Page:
The hedgehogs were initially named for the bristle appearance of the Drosophila larvae carrying mutations in the fly hedgehog gene.. Once vertebrate hedge hogs were discovered, Cliff’s group provisionally named them after different species of hedgehogs. SHH, in fact, was originally named Common European Hedgehog. Bob Riddle, the Post-Doc in the Tabin Lab responsible for initially cloning the gene, requested the name be switched to the much livelier SHH after the Sega Sonic the Hedgehog character from a British comic book his six-year-old daughter owned. The Post-Doc thought the name was appropriate since the Tabin Lab had a reputation for being loud and boisterous and the Post-Doc played guitar in a band. Cliff’s collaborators hated the new name, however, since “sonic” meant “groovy” when they were growing up in Liverpool! The name was changed anyways and in a funny coincidence, Tabin’s paper on SHH came out the same time Sega first started promoting its Sonic the Hedgehog game in the United States. A naïve colleague, after seeing a McDonald’s promotion for Sonic the Hedgehog, called Cliff shocked that the Tabin Lab’s new discovery was so popular that McDonald’s apparently was basing happy meals on it!
What is his lab currently working on?
His lab is working on a variety of projects which include studying the role of non-coding micro RNA’s in regulating development, the molecular mechanism by which SHH patterns the limb, the initiation of left-right symmetry, and the development of heart valves. His lab has also begun some evolutionary projects. One involves studying the developmental processes behind the phenotypic variation of Darwin’s finches. He has recently sent researchers to the Galapagos islands to collect eggs for this project.
Dr. Tabin has taught HST, New Pathways and Graduate students. Who does he like teaching best?
He thinks teaching each group is very different. With New Pathways students his goal is to teach the basics of what they need to know as physicians to be able to understand the current state of knowledge in genetics and embryology and to be able to take advantage of advances yet to come, while with graduate students he is able to focus more on the experimental details. Overall, he enjoys the challenges inherent in teaching New Pathways and graduate students more than the different challenges in lecturing to HST students. When he taught HST students five years ago he found them to be “a very schizophrenic group” – although he claims that individual students were not – since everyone had such different educational backgrounds which made coming up with lectures that would work for everyone difficult.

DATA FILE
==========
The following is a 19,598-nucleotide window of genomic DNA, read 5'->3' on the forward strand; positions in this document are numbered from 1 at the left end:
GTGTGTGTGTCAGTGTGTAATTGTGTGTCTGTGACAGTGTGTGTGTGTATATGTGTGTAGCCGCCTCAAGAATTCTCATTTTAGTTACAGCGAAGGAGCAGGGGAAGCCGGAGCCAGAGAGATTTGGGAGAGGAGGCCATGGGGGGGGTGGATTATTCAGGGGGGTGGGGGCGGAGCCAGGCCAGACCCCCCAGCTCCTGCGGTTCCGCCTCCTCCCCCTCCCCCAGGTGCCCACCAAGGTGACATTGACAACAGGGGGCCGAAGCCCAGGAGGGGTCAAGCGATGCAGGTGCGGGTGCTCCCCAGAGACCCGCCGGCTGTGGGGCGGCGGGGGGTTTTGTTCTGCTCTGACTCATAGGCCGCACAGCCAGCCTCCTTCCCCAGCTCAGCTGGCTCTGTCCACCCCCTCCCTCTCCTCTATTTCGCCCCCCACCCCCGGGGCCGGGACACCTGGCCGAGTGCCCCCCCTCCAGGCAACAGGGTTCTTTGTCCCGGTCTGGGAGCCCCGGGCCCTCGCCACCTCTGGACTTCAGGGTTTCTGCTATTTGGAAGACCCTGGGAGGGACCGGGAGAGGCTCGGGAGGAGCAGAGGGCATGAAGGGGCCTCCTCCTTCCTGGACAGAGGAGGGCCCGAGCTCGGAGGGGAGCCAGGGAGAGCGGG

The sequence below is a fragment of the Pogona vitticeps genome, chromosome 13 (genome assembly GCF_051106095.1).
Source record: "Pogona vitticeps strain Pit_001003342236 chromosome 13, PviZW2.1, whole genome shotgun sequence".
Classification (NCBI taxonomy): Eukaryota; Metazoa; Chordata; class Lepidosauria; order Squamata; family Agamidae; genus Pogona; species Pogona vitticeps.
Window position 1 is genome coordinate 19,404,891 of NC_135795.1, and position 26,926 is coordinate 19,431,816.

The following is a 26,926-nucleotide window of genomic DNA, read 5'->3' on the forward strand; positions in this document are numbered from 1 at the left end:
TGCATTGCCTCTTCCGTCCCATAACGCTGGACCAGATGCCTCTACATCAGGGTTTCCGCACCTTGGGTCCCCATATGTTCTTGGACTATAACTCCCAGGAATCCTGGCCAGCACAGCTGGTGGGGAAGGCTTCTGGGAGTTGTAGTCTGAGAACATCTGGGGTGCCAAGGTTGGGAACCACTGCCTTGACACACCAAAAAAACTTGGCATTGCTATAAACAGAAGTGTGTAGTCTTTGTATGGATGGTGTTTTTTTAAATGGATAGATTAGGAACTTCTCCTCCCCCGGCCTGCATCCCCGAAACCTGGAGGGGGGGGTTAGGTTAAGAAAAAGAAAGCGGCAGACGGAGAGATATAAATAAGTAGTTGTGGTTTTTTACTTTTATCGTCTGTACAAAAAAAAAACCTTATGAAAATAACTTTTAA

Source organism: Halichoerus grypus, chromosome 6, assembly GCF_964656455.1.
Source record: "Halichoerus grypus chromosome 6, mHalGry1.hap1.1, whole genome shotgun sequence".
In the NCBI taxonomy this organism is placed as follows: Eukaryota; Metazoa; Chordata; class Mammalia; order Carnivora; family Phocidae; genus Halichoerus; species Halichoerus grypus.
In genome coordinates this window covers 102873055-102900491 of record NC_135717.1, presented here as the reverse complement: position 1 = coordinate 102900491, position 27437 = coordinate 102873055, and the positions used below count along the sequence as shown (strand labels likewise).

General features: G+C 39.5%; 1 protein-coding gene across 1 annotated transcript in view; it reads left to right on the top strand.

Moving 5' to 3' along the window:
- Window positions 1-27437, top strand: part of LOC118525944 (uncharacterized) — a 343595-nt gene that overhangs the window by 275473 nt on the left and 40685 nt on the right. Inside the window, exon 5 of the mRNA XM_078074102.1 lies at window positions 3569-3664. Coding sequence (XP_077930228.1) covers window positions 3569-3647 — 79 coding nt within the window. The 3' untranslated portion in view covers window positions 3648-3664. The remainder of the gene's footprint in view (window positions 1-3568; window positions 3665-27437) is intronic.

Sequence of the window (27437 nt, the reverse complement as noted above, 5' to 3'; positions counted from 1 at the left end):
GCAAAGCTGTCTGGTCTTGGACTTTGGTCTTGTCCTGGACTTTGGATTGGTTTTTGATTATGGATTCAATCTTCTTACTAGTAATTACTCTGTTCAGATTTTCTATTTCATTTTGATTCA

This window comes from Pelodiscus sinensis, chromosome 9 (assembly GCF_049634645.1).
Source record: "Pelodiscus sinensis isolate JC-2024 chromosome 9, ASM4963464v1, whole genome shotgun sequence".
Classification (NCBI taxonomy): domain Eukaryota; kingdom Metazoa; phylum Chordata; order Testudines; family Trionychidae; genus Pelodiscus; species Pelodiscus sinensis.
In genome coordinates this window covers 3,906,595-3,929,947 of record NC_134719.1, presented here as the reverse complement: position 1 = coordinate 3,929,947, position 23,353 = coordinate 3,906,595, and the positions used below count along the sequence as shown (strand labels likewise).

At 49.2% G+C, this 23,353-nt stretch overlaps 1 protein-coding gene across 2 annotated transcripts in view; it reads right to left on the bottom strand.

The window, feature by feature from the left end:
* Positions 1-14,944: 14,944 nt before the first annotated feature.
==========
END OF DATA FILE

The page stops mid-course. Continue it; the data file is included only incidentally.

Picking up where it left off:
What is the secret behind Dr. Tabin’s energetic teaching style?
He is simply genuinely excited about the course and the subject matter, and wants to share his enthusiasm with the students.
Doesn’t Dr. Tabin have some project in Nepal?
Yes. Dr. Tabin and a group of Nepalese physicians have worked together to create the Kathmandu University Medical School (KUMS). Although Nepal already had twenty medical schools when they began this project, most of these were very expensive and chiefly designed for Indian students who could not get into medical school in India. They worked to create a medical school aimed at teaching specifically Nepalese students for the betterment of Nepal. The school they designed is unique in Nepal in that it has top quality medical educators teaching in a modified New Pathways style, scholarships for needy students, a significant amount of students who are from lower castes and minority tribes, an ethics course, and 50% representation of women in each class. Dr. Tabin’s main role in the project now is to recruit volunteer teachers from Harvard to teach courses at the medical school. While a PhD or MD is required to teach at KUMS, students without advanced degrees interested in doing some sort of work in Nepal can still contact Dr. Tabin and he will be happy to try to find a hospital, organization or local doctor who can work with them.
What is Dr. Tabin’s family like?
His wife Kefira is a former competitive ice climber and a Winter X games silver medalist in speed ice climbing. To support her passion for ice climbing, the Tabins have built a several story indoor artificial ice and rock climbing wall in their house so she can practice. Dr. Tabin, however, has yet to try climbing the wall. They have two young children together – Julius (3.5 years) and Jan (1.5 years).